This place, home of the Women’s League for Social Service, once hosted Coretta Scott King.

Townhouse located at 558 Massachusetts Ave. in the South End, it has long served as the Women’s League headquarters for Social Service. Boston City Archeology Program

A team of Boston archaeologists will soon begin new excavations in the South End, hoping to discover relics related to the Underground Railroad and other historical treasures.

The project is based on the premises Women’s League for Social Servicelocated at 558 Massachusetts Ave. It will be the first excavation in the area, according to city officials archeology program. The team will begin exploring the area on October 3 and are expected to continue working throughout the month.

The building, a stately brick home, was built in 1858 for William and Martha Carnes and their three children, the city said. Before the house was built, the builders filled the area in the former swamp. The Carnes family made profits from William’s furniture and the importation of precious woods.

Today, the building has most of the original interior as well as original wooden furniture.

Property owners have asked for excavations, the department said, to possibly allow for future expansion of the property. In particular, the League is working to finance a large-scale reconstruction of its headquarters. The $ 5 million equity campaign is on the way.

The organization restores the building, maintains ownership of its collections of documents and artifacts, and extends educational programs. The league proposed to make the building fully accessible by installing a wheelchair lift.

Archaeologists will work to determine what, if any, can be recovered from the property in order to provide new information on building owners and users over the decades. This includes searching for evidence related to the history of the underground railway.

The Carnes family were “devoted abolitionists,” according to the city’s archaeological program, and tradition passed down from generation to generation indicates that their home was a stop on the underground railroad.

As wealthy Bostonians, the Carnes family had four flush toilets and two showers at home for decades before the rest of the city had reliable access to running water and sanitation.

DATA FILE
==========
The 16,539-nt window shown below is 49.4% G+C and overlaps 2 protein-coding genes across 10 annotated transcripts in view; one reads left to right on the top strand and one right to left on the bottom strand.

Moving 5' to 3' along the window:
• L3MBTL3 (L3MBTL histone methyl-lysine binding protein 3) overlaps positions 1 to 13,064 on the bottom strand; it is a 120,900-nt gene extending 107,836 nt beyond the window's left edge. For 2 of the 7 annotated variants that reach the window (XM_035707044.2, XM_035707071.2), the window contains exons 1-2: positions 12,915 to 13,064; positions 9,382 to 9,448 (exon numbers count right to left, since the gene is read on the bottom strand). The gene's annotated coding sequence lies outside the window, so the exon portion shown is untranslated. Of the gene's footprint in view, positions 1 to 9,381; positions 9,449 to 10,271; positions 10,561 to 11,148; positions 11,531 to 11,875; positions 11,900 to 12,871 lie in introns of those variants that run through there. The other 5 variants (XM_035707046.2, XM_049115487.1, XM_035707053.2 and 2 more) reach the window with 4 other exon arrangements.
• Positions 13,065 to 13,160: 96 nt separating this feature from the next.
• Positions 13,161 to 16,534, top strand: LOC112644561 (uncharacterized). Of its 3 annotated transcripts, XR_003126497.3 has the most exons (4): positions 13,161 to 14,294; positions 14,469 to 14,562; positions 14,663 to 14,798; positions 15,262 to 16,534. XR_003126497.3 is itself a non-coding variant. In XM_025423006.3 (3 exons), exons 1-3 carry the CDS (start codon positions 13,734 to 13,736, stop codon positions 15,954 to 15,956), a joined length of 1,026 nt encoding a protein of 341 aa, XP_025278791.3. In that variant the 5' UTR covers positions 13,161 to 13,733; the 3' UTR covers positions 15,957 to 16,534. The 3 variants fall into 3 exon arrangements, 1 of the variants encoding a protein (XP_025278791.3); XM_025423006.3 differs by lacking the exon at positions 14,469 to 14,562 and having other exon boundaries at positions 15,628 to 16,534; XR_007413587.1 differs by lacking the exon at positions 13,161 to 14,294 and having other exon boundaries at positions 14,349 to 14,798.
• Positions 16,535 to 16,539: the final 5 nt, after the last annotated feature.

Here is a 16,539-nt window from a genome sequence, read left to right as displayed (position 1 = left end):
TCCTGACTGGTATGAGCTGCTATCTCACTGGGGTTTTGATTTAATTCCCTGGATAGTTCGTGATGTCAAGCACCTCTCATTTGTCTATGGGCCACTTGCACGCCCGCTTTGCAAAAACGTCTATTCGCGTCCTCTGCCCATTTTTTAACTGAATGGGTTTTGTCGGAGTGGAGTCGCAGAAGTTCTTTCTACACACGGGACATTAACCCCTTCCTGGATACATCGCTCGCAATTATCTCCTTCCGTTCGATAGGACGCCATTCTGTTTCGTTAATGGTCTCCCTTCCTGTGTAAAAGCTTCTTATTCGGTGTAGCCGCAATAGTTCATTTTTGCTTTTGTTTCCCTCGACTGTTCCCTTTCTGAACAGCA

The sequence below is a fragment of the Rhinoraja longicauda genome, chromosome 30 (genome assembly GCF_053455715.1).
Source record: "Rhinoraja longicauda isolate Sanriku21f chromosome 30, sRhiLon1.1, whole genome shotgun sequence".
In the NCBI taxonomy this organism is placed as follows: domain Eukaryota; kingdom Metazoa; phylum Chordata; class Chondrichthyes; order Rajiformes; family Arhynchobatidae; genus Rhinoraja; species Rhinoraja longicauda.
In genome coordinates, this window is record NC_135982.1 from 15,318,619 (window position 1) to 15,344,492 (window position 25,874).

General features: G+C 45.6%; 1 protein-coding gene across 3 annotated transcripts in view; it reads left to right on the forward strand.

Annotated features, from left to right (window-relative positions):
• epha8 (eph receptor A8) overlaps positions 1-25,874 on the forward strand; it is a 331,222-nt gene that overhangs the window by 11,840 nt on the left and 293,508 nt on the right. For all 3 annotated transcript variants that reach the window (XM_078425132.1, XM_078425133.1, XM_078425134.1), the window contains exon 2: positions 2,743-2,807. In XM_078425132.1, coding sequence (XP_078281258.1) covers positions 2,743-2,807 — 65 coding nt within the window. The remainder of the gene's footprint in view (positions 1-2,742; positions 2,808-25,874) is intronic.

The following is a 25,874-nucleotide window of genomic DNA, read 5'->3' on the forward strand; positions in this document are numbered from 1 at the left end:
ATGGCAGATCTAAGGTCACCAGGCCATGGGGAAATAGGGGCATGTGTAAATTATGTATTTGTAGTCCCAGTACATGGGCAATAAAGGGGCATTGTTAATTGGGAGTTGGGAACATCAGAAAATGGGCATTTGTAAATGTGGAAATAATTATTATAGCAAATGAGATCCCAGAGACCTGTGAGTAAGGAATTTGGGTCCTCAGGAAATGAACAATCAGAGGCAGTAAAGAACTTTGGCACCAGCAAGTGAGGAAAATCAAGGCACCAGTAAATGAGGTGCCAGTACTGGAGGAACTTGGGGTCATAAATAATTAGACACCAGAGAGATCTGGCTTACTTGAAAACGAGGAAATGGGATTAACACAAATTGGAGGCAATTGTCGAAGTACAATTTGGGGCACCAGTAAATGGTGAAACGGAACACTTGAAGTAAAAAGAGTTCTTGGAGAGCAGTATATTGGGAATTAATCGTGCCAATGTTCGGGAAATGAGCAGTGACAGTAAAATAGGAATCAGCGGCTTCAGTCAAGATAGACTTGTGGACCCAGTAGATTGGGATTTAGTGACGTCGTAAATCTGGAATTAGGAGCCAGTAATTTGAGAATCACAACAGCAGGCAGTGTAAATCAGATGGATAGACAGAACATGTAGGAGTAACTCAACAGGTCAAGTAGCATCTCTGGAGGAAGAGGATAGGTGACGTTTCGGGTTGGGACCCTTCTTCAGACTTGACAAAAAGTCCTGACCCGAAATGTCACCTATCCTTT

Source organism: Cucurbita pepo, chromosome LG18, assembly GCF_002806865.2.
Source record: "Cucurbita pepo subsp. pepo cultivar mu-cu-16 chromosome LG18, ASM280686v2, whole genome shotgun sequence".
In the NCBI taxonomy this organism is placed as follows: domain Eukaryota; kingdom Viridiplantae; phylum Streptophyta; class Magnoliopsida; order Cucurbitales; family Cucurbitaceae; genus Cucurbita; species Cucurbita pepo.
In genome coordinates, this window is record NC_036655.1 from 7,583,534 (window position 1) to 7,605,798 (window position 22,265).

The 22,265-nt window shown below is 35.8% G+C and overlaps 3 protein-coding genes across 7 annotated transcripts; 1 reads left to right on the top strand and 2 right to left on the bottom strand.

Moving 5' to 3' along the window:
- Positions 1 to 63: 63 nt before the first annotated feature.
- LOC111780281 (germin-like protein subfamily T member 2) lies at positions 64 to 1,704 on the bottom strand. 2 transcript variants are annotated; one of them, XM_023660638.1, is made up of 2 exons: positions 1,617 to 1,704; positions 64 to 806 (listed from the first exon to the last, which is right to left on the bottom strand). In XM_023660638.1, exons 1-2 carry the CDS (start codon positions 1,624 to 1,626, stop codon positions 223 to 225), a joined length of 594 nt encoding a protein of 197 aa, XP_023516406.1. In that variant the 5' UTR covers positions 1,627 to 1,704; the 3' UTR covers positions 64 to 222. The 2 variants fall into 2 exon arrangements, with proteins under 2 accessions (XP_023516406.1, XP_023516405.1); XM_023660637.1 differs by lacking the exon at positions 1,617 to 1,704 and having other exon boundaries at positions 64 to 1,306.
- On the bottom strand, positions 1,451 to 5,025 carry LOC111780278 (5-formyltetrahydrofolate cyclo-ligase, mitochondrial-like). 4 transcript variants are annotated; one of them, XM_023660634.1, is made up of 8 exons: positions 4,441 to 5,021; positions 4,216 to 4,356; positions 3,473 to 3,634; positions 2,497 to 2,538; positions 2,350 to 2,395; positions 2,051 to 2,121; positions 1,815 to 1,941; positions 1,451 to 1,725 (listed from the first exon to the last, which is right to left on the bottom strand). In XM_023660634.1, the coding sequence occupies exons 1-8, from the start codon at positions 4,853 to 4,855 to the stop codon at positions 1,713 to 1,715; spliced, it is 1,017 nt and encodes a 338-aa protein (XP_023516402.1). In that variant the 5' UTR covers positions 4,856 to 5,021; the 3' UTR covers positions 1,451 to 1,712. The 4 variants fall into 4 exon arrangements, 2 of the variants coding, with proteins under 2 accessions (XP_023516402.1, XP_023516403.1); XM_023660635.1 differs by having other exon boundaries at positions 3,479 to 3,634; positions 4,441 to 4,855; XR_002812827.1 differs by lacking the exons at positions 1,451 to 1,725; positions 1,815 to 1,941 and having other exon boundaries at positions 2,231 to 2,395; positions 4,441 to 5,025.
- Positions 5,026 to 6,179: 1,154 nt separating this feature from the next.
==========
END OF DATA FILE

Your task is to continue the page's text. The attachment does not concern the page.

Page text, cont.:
“I’m really curious to see what might be in the backyard of this house, considering they probably didn’t have an outhouse,” city archaeologist Joe Bagley said in a statement. “It is possible that the hired home help had a toilet outside, but there should be a large cistern and a septic tank somewhere on the site.”

However, just 10 years after it was built, the Carnes family sold their home to Nathaniel and Eliza Farwell. Nathaniel was the mayor of Lewiston, Maine, and owned a cotton mill. Their daughter Evelyn married a textile Ayer family.

“They were complicit in the cotton industry and benefited greatly from slave and later contracted labor in southern cotton plantations,” city archaeologists said.

The league purchased the building in 1920. Founded in 1918, the organization began as a group of black women committed to supporting black veterans returning from World War I. South End Historical Society. By organizing concerts, lectures and exhibitions, the group helped enrich the Boston Black community.

Blacks and immigrants flocked to the South End in the early 1900s, making it the most densely populated neighborhood in Boston in the late 1940s, city archaeologists say. The league hosted a soup kitchen, a dinner program for children and an exchange of clothes. The league organized the city’s first reading and playing room in the basement for members of the community.

Many black female students who were not welcome in their college dormitories lived in rooms managed by the League in the 1940s, 1950s and 1960s. One of these residents was Coretta Scott, future wife of Martin Luther King Jr. She lived in the building while studying at the New England Conservatory of Music and in the early stages of her relationship with King. League.

This archaeological work will focus on exploring the courtyard behind the building in collaboration with League members and other community members.

The excavations are open to the public and updates will be provided regularly by the city via social media posts. The final report is expected to be published next year. Members of the public can volunteer to help by enrolling in the program Bulletin.

Bagley and his team are hard at work on another excavation related to the Black story in Boston. Earlier this month, the team began excavations at 42-44 Shirley St. to learn more about the nearby historic mansion known as Shirley-Eustis House.

This mansion dates from 1747 and served as William Shirley’s seasonal country estate. First appointed by King George II as Royal Governor of the Massachusetts Bay Colony, Shirley and his family lived publicly as the face of the British Empire. The mansion has probably moved, and archaeologists hope to discover the relics from the first site. This includes enslaved human items that were owned by Shirley and later residents.

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